Novel in Verse


Lai, Thanhha. Inside Out & Back Again. New York: Harper, 2011. ISBN 9780061962783


Told in verse, Inside Out & Back Again is the story of a girl and her journey from her war-torn home country, Vietnam, to a strange, often difficult new one in America. The novel begins in February 1975 in Saigon, where Hà lives with her mother and three older brothers. With the country in the throes of war and her father taken by the communists, Hà and her family are shepherded aboard a runaway navy ship by a kind uncle. For over three weeks, the family and other Vietnamese refugees live at sea on cut rations and one bathroom break a day, hoping to be spotted and saved by rescue boats. Finally, Americans come, bringing food and transport to camps in Guam and then in Florida, where the family waits for weeks on end, hoping and praying for an American sponsor. When a “cowboy” comes to the camp looking for a car mechanic, Hà’s brother Quang, who studied engineering in Vietnam, catches his eye and cowboy man decides to bring the whole family home with him to Alabama. The move to the state is difficult for school-smart Hà, who now struggles to learn English and keep up with her classmates. Bullies and racist neighbors make life even more difficult. Still, Hà manages to rise above her difficulties, holding tightly to her family, a kindly next-door neighbor, and school friends who care. One full year after Inside Out begins, Hà senses that her future is bright.


Lai’s mastery of imagery, exemplified in her descriptions of papaya, is astoundingly good. First, Hà introduces readers to the papaya seed she has planted, “a seed like / a fish eye, / slippery / shiny / black”—and then to the freshly picked papaya itself, which Hà describes as “soft as a yam / gliding down / after three easy, / thrilling chews”—and lastly, to a different kind of papaya given to her in her new home in Alabama: “Three pouches of dried papaya / chewy / sugary / waxy / sticky / not the same / at all.” The imagery of the fruit, “middle sweet / between a mango and a pear,” imbues itself into the pages so descriptively, so palpably that readers will feel as though they can almost taste the exotic fruit—and with it, Hà’s joys and sorrows.

Lai hasn’t just mastered imagery; she’s mastered language itself. There’s no doubt that her poetic verse packs a Bruce Lee punch, despite the brevity of the lines. Readers will smile behind the curtains with Mother as Hà’s brother Vu teaches neighbors combat techniques in the front yard, slowly winning over the community after having eggs thrown through their door and bricks smashed through their window. Readers will join Hà in despair when “Mother runs in after work, / hands clenched into white balls,” her amethyst wedding stone—and the last hope of her husband—lost forever. Readers will sympathize with Hà as her friendly neighbor, “MiSSiss WaSShington,” begins to teach her English, the hissy language she can’t pronounce. Finally, readers will cheer with Hà as she reveals her New Year’s hope: to “truly learn . . . to fly.” Hà’s emotions—and, inevitably, the reader’s own—will run the gamut, from scared and sorrowful to exultant.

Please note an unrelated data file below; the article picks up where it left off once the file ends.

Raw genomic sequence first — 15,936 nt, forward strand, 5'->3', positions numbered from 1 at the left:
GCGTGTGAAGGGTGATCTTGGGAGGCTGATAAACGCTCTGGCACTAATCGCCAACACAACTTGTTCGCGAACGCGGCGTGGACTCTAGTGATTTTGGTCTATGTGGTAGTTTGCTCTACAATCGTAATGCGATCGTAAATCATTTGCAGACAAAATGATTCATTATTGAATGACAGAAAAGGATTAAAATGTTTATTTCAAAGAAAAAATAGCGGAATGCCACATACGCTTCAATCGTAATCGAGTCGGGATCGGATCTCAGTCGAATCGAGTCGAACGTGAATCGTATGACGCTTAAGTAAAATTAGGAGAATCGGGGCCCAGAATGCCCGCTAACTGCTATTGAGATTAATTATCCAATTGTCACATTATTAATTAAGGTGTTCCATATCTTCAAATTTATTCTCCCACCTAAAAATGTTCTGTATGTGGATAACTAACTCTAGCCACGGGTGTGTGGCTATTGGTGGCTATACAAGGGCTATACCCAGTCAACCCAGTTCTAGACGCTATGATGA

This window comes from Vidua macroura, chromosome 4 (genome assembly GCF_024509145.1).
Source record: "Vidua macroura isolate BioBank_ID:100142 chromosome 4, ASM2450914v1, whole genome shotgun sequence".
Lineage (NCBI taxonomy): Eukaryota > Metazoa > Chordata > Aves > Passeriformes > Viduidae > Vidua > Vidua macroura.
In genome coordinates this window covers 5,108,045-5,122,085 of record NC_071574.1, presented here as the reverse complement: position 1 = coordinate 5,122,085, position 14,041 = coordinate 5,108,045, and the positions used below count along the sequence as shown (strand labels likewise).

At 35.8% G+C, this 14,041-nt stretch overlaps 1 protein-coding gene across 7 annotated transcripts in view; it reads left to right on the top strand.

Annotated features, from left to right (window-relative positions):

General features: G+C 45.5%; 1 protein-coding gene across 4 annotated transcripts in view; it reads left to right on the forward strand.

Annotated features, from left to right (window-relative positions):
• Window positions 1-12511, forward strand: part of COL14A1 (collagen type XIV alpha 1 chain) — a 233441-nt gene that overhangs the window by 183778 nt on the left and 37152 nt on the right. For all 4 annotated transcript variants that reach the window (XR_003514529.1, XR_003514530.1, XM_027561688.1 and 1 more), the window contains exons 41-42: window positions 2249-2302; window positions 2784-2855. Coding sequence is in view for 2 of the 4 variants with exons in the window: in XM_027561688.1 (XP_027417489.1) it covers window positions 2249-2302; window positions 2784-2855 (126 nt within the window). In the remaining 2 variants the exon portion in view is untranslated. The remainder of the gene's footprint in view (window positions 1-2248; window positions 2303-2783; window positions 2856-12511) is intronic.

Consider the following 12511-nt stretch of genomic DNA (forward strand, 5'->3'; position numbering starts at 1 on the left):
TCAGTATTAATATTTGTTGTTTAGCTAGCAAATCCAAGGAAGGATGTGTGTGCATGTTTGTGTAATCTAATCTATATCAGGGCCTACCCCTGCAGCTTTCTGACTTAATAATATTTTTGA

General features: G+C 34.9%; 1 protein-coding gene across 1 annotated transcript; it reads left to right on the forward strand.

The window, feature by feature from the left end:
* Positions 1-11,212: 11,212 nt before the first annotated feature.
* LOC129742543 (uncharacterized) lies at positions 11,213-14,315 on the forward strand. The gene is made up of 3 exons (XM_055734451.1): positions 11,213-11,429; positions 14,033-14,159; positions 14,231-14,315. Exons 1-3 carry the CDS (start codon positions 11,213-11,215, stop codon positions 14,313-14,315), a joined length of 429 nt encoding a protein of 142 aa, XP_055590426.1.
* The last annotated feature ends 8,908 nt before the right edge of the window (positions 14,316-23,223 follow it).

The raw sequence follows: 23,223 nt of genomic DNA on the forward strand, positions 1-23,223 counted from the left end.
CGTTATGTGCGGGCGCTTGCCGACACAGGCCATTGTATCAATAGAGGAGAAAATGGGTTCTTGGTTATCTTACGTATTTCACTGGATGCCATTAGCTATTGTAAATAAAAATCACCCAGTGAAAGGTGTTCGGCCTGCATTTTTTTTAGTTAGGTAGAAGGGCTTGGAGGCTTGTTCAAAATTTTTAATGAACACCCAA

This book is an important one. It is a book that will likely resonate with refugees and, perhaps more importantly, provide those who have never had a refugee experience with important insights. Furthermore, its format gives middle-graders an impressive introduction to verse poetry, and its imagery and emotional appeal provide unquestionable literary merit to middle-grade, teen, and adult readers alike. This book should be part of every library’s collection.


Newbery Medal Nominee (2012)

National Book Award for Young People’s Literature (2011)

Jane Addams Children’s Book Award Nominee for Older Children (2012)

From Publisher’s Weekly: “Narrating in sparse free-verse poems, 10-year-old Hà brings a strong, memorable voice to the immigrant experience as her family moves from war-torn South Vietnam to Alabama in 1975.”

From BookPage Reviews: “Lai’s spare poetry, full of emotion and infused with humor, is accessible to young children and adults alike. This moving and beautifully told story is a must-read for anyone who works with children new to the country.”

From Kirkus Reviews: “In her not-to-be-missed debut, Lai evokes a distinct time and place and presents a complex, realistic heroine whom readers will recognize, even if they haven’t found themselves in a strange new country.”


  • Read Inside Out & Back Again as an introduction to the Vietnam War. Then suggest the following books on the Vietnam War for teens to read and discuss in groups:
    • Crowe, Chris. Death Coming Up a Hill. ISBN 9780544302150
    • Schmidt, Gary D. Okay for Now. ISBN 9780547152608
    • Kadohata, Cynthia. Cracker!: The Best Dog in Vietnam. ISBN 9780547152608
  • Read Lai’s free verse poems about the papaya. Discuss how she uses imagery to bring her poetry to life. Invite middle-graders to write their own free verse poetry about fruit. Then, bring papaya and other fruits for a fruit party while children share their poems.
  • After reading Inside Out & Back Again, invite middle-graders and teens to read other books and short stories by Thanhha Lai. Then, have a discussion about which they liked best and why:
    • Lai, Thanhha. Listen, Slowly. ISBN 9780062229182
    • Lai, Thanhha. Butterfly Yellow. ISBN 9780062229236
    • Scieszka, Jon (editor). True Stories. ISBN 9780062316523
  • After reading Inside Out & Back Again, invite teens to read other verse poetry. Then, vote on which they liked best and hold an awards ceremony for the favorite verse novel. The list could include the following:
    • Reynolds, Jason. Long Way Down. ISBN 9781481438254
    • Anderson, Laurie H. SHOUT. ISBN 9780670012107
    • Wolff, Virginia E. Make Lemonade. ISBN 9780805080704

*Note—This book review was created as an assignment for a course at Texas Woman’s University.